When you see shirataki noodles at the store, do you think “low-carb fad food?” While the Atkins and South Beach diets did make the most of these low-carb yam noodles, there’s no need to limit your use of them to low-carb versions of your favorite dishes. If you need proof, try out this delicious shirataki noodle recipe.
Shirataki noodles are Japanese noodles made from konjac yam, a naturally fiber-rich vegetable without many calories or carbohydrates. Not only are the noodles low in carbs, but they have a fantastically chewy texture that’s distinct from wheat-based pastas. They’re also really great for picking up flavors, which is why they’re so tasty in a cold, Japanese-inspired shirataki noodle recipe with wakame.
Wakame is yet another intriguing ingredient that you may not have used in your kitchen yet, though you’ve likely seen it floating around in your miso soup. It’s a nutrient-rich seaweed that adds quite a bit of iodine flavor to the salad and balances out the acidic flavors of the rice vinegar. While this salad is delicious right after being made, it’s also fantastic if you let the noodles marinate in the dressing a bit before serving — up to a day.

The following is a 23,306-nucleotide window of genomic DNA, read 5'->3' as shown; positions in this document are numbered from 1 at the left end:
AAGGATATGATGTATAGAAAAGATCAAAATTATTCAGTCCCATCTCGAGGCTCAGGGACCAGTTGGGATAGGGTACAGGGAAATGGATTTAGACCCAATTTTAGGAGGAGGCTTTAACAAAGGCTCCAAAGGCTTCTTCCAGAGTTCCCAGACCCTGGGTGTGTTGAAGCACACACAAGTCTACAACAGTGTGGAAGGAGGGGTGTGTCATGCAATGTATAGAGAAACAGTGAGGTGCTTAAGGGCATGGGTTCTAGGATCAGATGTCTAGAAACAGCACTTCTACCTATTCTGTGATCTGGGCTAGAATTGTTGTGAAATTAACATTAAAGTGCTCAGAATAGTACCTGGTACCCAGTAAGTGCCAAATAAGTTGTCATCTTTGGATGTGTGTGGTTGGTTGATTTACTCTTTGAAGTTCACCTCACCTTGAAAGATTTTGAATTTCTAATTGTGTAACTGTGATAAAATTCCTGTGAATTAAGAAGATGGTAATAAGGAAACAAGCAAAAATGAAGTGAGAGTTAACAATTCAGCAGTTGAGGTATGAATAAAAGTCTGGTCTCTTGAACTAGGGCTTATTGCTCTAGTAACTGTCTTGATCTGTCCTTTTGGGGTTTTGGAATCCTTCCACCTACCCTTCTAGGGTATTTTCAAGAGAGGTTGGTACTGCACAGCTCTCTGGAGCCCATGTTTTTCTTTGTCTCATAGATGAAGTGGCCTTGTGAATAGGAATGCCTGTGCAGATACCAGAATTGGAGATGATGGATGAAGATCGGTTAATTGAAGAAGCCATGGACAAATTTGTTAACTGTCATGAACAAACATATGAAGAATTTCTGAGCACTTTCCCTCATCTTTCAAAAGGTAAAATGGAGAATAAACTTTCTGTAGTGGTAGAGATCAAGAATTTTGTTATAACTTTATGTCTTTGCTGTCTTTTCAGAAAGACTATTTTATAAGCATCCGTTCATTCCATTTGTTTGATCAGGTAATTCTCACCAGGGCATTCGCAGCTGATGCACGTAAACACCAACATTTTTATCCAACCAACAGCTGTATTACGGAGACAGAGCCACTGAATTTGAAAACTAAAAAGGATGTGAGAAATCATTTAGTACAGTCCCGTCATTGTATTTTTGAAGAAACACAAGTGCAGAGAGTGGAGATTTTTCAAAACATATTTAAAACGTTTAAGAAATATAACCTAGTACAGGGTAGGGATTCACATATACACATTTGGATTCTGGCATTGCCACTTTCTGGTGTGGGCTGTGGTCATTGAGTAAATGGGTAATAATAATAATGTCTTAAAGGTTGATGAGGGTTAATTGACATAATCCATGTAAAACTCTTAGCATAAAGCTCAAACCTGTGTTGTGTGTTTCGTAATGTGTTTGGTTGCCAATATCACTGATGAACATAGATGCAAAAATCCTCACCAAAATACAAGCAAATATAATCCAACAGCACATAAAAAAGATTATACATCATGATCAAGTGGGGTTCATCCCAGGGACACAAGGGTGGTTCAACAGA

Cold Wakame Shirataki Noodles
Prepare the shirataki noodles according to package directions. Usually this mean submerging them in boiling water for about 2 minutes.
Prepare the wakame according to package directions. For most ready-to-use wakame, this means soaking it in cold water for about 5 minutes.
Rinse the shirataki noodles under cool water until they are chilled. Season with rice vinegar, mirin and soy sauce. Allow to marinate while preparing the rest of the ingredients.
Cut the cucumber into julienne; you may peel them if you like, but for organic cucumbers this is not necessary, and the skin adds a bit of texture and color to the dish. Toss the seaweed and cucumbers together and place at the bottom of the bowl. Top with the noodles.
Peel the ginger and slice very finely on a mandoline. Sprinkle the ginger and sesame seeds over the noodles.
For the chili oil, you can either use store-bought or make your own by infusing a neutral oil with your favorite hot chili flakes or sichuan peppercorns.
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Noodle image via Shutterstock: jreika